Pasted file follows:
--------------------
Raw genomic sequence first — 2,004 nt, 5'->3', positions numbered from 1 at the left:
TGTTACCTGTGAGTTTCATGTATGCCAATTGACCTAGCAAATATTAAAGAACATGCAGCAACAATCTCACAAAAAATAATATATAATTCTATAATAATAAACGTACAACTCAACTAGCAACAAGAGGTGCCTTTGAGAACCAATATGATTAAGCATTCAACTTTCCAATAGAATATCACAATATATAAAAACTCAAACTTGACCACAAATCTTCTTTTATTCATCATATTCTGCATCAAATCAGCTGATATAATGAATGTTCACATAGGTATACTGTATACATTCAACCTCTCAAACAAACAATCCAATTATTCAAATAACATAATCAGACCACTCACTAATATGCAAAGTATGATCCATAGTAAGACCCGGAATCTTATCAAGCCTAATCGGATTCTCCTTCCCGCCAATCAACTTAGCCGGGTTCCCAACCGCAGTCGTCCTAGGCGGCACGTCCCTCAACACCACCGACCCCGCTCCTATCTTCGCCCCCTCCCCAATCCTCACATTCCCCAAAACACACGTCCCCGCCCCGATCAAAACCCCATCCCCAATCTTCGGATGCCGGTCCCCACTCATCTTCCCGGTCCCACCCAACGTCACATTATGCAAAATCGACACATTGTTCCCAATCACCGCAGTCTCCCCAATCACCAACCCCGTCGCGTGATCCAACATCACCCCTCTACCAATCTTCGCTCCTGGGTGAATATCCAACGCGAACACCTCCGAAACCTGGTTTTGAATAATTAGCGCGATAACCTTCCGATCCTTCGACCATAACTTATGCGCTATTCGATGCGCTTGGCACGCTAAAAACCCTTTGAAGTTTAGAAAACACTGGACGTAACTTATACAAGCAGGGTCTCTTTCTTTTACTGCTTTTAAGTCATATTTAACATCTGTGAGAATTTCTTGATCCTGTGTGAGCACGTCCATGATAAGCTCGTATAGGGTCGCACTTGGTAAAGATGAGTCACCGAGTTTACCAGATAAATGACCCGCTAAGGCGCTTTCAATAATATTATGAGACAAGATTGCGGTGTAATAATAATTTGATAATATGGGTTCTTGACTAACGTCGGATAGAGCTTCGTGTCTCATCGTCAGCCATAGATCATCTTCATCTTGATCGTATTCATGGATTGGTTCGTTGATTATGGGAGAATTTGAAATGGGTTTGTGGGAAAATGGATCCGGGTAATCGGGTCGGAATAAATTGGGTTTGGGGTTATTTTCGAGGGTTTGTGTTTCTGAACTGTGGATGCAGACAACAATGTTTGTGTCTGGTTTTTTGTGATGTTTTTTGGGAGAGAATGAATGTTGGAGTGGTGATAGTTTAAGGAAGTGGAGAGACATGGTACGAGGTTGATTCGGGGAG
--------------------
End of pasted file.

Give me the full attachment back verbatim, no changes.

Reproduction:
Raw genomic sequence first — 2,004 nt, 5'->3', positions numbered from 1 at the left:
TGTTACCTGTGAGTTTCATGTATGCCAATTGACCTAGCAAATATTAAAGAACATGCAGCAACAATCTCACAAAAAATAATATATAATTCTATAATAATAAACGTACAACTCAACTAGCAACAAGAGGTGCCTTTGAGAACCAATATGATTAAGCATTCAACTTTCCAATAGAATATCACAATATATAAAAACTCAAACTTGACCACAAATCTTCTTTTATTCATCATATTCTGCATCAAATCAGCTGATATAATGAATGTTCACATAGGTATACTGTATACATTCAACCTCTCAAACAAACAATCCAATTATTCAAATAACATAATCAGACCACTCACTAATATGCAAAGTATGATCCATAGTAAGACCCGGAATCTTATCAAGCCTAATCGGATTCTCCTTCCCGCCAATCAACTTAGCCGGGTTCCCAACCGCAGTCGTCCTAGGCGGCACGTCCCTCAACACCACCGACCCCGCTCCTATCTTCGCCCCCTCCCCAATCCTCACATTCCCCAAAACACACGTCCCCGCCCCGATCAAAACCCCATCCCCAATCTTCGGATGCCGGTCCCCACTCATCTTCCCGGTCCCACCCAACGTCACATTATGCAAAATCGACACATTGTTCCCAATCACCGCAGTCTCCCCAATCACCAACCCCGTCGCGTGATCCAACATCACCCCTCTACCAATCTTCGCTCCTGGGTGAATATCCAACGCGAACACCTCCGAAACCTGGTTTTGAATAATTAGCGCGATAACCTTCCGATCCTTCGACCATAACTTATGCGCTATTCGATGCGCTTGGCACGCTAAAAACCCTTTGAAGTTTAGAAAACACTGGACGTAACTTATACAAGCAGGGTCTCTTTCTTTTACTGCTTTTAAGTCATATTTAACATCTGTGAGAATTTCTTGATCCTGTGTGAGCACGTCCATGATAAGCTCGTATAGGGTCGCACTTGGTAAAGATGAGTCACCGAGTTTACCAGATAAATGACCCGCTAAGGCGCTTTCAATAATATTATGAGACAAGATTGCGGTGTAATAATAATTTGATAATATGGGTTCTTGACTAACGTCGGATAGAGCTTCGTGTCTCATCGTCAGCCATAGATCATCTTCATCTTGATCGTATTCATGGATTGGTTCGTTGATTATGGGAGAATTTGAAATGGGTTTGTGGGAAAATGGATCCGGGTAATCGGGTCGGAATAAATTGGGTTTGGGGTTATTTTCGAGGGTTTGTGTTTCTGAACTGTGGATGCAGACAACAATGTTTGTGTCTGGTTTTTTGTGATGTTTTTTGGGAGAGAATGAATGTTGGAGTGGTGATAGTTTAAGGAAGTGGAGAGACATGGTACGAGGTTGATTCGGGGAG